Counseling and therapy—whether inpatient or outpatient—can help people navigate the dicey withdrawal period;9 however, they are also a fundamental part of any formal rehabilitation program. Inpatient, residential, and outpatient rehab programs may all utilize a combination of behavioral therapies (e.g., cognitive-behavioral therapy) to help people better understand the root causes of their addiction or substance abuse issues and to develop better coping mechanisms for stress or triggers in the person’s environment.6,8,9 People who began taking Ativan as part of a prescribed course of treatment (for anxiety or sleep issues, for example) may also benefit from behavioral and other non-pharmacologic techniques for anxiety management as part of their recovery plan.9
- National Alliance on Mental Illness. (2019). Lorazepam (Ativan).
- National Institute on Drug Abuse—NIDA Notes Archives. (2012). Well-Known Mechanism Underlies Benzodiazepines’ Addictive Properties.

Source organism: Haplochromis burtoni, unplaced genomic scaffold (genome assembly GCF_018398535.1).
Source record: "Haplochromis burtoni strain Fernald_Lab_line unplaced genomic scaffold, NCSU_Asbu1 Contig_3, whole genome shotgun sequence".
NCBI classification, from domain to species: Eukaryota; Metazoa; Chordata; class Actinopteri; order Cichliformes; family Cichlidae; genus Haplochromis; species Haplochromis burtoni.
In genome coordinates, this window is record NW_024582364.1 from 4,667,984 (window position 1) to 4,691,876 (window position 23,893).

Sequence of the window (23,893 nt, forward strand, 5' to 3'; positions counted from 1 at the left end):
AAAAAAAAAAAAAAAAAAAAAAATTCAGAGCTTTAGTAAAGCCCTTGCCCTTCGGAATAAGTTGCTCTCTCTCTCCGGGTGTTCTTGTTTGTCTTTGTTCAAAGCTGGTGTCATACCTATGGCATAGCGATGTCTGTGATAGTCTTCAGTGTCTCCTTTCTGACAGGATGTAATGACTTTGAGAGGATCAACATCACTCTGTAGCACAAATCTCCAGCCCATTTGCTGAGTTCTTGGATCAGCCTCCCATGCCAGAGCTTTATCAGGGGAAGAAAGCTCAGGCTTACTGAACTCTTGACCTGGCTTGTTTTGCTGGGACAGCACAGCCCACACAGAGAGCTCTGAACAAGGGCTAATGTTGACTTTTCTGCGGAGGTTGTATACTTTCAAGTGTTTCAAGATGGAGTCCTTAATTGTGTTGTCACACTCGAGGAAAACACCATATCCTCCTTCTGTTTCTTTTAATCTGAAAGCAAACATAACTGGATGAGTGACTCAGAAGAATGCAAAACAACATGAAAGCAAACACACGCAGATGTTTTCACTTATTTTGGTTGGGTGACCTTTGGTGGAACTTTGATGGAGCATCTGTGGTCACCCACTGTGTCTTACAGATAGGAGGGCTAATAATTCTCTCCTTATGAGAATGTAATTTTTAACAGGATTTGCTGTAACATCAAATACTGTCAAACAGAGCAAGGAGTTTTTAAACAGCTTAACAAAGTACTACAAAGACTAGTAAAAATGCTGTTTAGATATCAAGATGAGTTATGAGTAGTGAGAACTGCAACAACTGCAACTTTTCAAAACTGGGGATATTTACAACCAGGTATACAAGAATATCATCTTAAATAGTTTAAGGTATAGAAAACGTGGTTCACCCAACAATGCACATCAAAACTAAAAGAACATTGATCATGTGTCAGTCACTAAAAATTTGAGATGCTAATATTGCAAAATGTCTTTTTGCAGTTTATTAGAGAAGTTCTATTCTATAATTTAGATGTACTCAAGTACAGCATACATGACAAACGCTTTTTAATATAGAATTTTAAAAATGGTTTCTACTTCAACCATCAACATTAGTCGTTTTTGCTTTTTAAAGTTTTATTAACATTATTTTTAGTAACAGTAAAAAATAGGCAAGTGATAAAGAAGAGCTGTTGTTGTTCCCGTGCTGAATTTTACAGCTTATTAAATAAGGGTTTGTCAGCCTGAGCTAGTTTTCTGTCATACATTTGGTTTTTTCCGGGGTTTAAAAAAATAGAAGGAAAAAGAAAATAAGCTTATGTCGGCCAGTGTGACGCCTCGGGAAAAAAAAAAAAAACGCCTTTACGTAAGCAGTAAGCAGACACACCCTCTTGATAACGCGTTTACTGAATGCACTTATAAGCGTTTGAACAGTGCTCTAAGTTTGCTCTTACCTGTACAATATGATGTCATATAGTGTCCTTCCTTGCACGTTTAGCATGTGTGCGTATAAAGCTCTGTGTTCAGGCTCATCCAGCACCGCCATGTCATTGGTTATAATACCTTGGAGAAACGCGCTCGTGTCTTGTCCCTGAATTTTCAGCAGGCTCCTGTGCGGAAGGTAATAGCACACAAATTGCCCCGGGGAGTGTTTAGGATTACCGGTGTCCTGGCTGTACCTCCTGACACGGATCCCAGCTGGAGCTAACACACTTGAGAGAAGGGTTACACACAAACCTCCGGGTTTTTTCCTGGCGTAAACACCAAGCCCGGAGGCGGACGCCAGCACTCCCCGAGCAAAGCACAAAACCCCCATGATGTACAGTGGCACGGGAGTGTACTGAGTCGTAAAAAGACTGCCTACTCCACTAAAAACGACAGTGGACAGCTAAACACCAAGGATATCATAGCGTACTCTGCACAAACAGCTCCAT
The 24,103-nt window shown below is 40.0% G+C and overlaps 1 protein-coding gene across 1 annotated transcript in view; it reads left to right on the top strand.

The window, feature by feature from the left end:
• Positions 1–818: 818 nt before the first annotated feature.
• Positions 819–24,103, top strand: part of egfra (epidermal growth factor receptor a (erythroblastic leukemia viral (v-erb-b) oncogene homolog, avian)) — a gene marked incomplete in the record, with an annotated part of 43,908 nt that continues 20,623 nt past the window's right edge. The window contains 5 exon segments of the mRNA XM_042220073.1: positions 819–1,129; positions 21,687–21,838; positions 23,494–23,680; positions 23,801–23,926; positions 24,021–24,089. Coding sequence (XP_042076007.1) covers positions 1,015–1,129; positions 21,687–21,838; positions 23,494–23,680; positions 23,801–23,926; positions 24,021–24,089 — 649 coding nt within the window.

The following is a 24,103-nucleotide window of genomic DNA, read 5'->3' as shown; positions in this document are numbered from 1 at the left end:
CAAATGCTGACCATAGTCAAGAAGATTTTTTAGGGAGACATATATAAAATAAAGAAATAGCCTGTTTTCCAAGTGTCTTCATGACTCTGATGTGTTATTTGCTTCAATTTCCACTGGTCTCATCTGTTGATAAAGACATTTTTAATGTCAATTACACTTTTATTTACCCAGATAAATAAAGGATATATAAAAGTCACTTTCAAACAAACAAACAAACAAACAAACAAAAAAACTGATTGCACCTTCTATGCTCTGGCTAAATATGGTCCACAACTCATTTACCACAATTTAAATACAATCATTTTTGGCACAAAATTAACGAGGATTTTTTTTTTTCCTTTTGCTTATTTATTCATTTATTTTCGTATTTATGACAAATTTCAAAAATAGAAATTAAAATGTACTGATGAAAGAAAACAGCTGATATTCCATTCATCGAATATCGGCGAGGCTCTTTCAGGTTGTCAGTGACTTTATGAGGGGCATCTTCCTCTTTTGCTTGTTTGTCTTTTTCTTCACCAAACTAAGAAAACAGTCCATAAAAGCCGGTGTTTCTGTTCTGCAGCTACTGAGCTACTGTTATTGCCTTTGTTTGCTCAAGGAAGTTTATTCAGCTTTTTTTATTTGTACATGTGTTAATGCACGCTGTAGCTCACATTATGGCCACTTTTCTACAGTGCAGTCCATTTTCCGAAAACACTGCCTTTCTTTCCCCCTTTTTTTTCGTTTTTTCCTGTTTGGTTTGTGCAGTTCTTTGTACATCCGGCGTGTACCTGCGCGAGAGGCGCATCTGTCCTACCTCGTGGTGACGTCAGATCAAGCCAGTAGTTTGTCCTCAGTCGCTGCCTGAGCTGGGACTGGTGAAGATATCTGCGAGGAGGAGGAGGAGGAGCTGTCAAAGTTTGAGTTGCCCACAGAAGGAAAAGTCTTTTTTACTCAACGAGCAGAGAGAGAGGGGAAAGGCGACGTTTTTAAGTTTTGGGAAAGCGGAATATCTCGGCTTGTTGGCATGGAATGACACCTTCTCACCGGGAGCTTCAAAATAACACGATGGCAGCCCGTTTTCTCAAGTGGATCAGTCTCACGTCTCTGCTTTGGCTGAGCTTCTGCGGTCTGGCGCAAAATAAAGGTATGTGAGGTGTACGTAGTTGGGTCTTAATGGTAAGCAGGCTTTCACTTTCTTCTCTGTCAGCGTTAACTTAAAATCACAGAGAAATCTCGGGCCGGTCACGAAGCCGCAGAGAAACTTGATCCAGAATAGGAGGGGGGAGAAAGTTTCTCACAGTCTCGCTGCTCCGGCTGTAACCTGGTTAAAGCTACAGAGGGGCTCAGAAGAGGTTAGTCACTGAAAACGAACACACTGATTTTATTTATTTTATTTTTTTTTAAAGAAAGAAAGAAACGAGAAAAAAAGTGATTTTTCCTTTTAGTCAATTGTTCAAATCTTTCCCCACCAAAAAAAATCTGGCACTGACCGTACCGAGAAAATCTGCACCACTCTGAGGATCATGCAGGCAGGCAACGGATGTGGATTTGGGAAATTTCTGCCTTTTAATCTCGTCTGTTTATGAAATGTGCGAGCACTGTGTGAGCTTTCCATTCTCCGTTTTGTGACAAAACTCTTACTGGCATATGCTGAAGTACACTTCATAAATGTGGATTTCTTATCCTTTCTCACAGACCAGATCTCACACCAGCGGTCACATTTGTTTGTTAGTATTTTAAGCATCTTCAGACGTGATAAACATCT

- United States Drug Enforcement Administration—Diversion Control Division. (2019). Controlled Substances Schedules.
- United States Drug Enforcement Administration—Diversion Control Division. (2019). Benzodiazepines.
- Miller, S. C., Fiellin, D. A., Rosenthal, R. N., & Saitz, R. (2019). The ASAM Principles of Addiction Medicine, Sixth Edition. Philadelphia: Wolters Kluwer.
- Soyka, M. (2017). Treatment of Benzodiazepine Dependence. N Engl J Med 2017; 376:1147-1157.
- United States Department of Health and Human Services—Food & Drug Administration. (2016). Labeling-Medication Guide—Ativan.
- National Institute on Drug Abuse. (2018). Misuse of Prescription Drugs—How can prescription drug addiction be treated.
- Substance Abuse and Mental Health Services Administration. (2015). TIP 45: Detoxification and Substance Abuse Treatment.